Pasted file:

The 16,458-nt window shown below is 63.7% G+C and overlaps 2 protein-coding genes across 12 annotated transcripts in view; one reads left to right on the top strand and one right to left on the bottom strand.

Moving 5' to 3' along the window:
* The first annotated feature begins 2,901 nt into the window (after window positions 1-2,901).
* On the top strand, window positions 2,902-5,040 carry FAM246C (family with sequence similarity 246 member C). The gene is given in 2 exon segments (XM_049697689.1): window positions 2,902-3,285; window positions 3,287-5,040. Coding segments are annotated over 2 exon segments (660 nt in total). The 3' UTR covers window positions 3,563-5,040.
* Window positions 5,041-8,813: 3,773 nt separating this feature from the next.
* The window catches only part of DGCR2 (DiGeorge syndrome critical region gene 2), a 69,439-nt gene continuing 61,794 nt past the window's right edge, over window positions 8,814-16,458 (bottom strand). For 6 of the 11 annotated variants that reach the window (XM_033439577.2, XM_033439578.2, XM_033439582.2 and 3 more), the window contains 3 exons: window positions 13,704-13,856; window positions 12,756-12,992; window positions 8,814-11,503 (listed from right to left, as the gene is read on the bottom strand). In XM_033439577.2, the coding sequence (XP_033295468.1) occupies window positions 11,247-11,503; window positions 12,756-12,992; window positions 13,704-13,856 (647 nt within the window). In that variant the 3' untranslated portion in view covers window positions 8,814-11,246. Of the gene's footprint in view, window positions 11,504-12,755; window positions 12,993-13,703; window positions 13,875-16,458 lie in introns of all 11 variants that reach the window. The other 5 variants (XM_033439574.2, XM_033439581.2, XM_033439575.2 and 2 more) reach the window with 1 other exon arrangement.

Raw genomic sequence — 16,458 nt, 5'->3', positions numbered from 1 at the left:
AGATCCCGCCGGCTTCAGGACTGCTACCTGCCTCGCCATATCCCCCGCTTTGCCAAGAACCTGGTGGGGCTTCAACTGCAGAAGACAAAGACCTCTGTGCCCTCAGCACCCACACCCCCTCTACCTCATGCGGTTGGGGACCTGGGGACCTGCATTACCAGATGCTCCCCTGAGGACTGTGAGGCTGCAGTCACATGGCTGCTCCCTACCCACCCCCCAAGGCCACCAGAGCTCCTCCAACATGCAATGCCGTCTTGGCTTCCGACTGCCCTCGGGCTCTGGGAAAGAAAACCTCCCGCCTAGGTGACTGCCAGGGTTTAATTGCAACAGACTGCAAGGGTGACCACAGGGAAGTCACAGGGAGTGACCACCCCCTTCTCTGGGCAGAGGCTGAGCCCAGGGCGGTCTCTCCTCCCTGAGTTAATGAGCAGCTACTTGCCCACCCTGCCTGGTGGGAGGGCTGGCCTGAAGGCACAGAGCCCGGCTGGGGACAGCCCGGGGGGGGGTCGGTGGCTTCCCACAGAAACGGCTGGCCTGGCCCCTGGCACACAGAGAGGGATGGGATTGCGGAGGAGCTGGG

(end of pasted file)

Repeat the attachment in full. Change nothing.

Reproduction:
The 16,458-nt window shown below is 63.7% G+C and overlaps 2 protein-coding genes across 12 annotated transcripts in view; one reads left to right on the top strand and one right to left on the bottom strand.

Moving 5' to 3' along the window:
* The first annotated feature begins 2,901 nt into the window (after window positions 1-2,901).
* On the top strand, window positions 2,902-5,040 carry FAM246C (family with sequence similarity 246 member C). The gene is given in 2 exon segments (XM_049697689.1): window positions 2,902-3,285; window positions 3,287-5,040. Coding segments are annotated over 2 exon segments (660 nt in total). The 3' UTR covers window positions 3,563-5,040.
* Window positions 5,041-8,813: 3,773 nt separating this feature from the next.
* The window catches only part of DGCR2 (DiGeorge syndrome critical region gene 2), a 69,439-nt gene continuing 61,794 nt past the window's right edge, over window positions 8,814-16,458 (bottom strand). For 6 of the 11 annotated variants that reach the window (XM_033439577.2, XM_033439578.2, XM_033439582.2 and 3 more), the window contains 3 exons: window positions 13,704-13,856; window positions 12,756-12,992; window positions 8,814-11,503 (listed from right to left, as the gene is read on the bottom strand). In XM_033439577.2, the coding sequence (XP_033295468.1) occupies window positions 11,247-11,503; window positions 12,756-12,992; window positions 13,704-13,856 (647 nt within the window). In that variant the 3' untranslated portion in view covers window positions 8,814-11,246. Of the gene's footprint in view, window positions 11,504-12,755; window positions 12,993-13,703; window positions 13,875-16,458 lie in introns of all 11 variants that reach the window. The other 5 variants (XM_033439574.2, XM_033439581.2, XM_033439575.2 and 2 more) reach the window with 1 other exon arrangement.

Raw genomic sequence — 16,458 nt, 5'->3', positions numbered from 1 at the left:
AGATCCCGCCGGCTTCAGGACTGCTACCTGCCTCGCCATATCCCCCGCTTTGCCAAGAACCTGGTGGGGCTTCAACTGCAGAAGACAAAGACCTCTGTGCCCTCAGCACCCACACCCCCTCTACCTCATGCGGTTGGGGACCTGGGGACCTGCATTACCAGATGCTCCCCTGAGGACTGTGAGGCTGCAGTCACATGGCTGCTCCCTACCCACCCCCCAAGGCCACCAGAGCTCCTCCAACATGCAATGCCGTCTTGGCTTCCGACTGCCCTCGGGCTCTGGGAAAGAAAACCTCCCGCCTAGGTGACTGCCAGGGTTTAATTGCAACAGACTGCAAGGGTGACCACAGGGAAGTCACAGGGAGTGACCACCCCCTTCTCTGGGCAGAGGCTGAGCCCAGGGCGGTCTCTCCTCCCTGAGTTAATGAGCAGCTACTTGCCCACCCTGCCTGGTGGGAGGGCTGGCCTGAAGGCACAGAGCCCGGCTGGGGACAGCCCGGGGGGGGGTCGGTGGCTTCCCACAGAAACGGCTGGCCTGGCCCCTGGCACACAGAGAGGGATGGGATTGCGGAGGAGCTGGG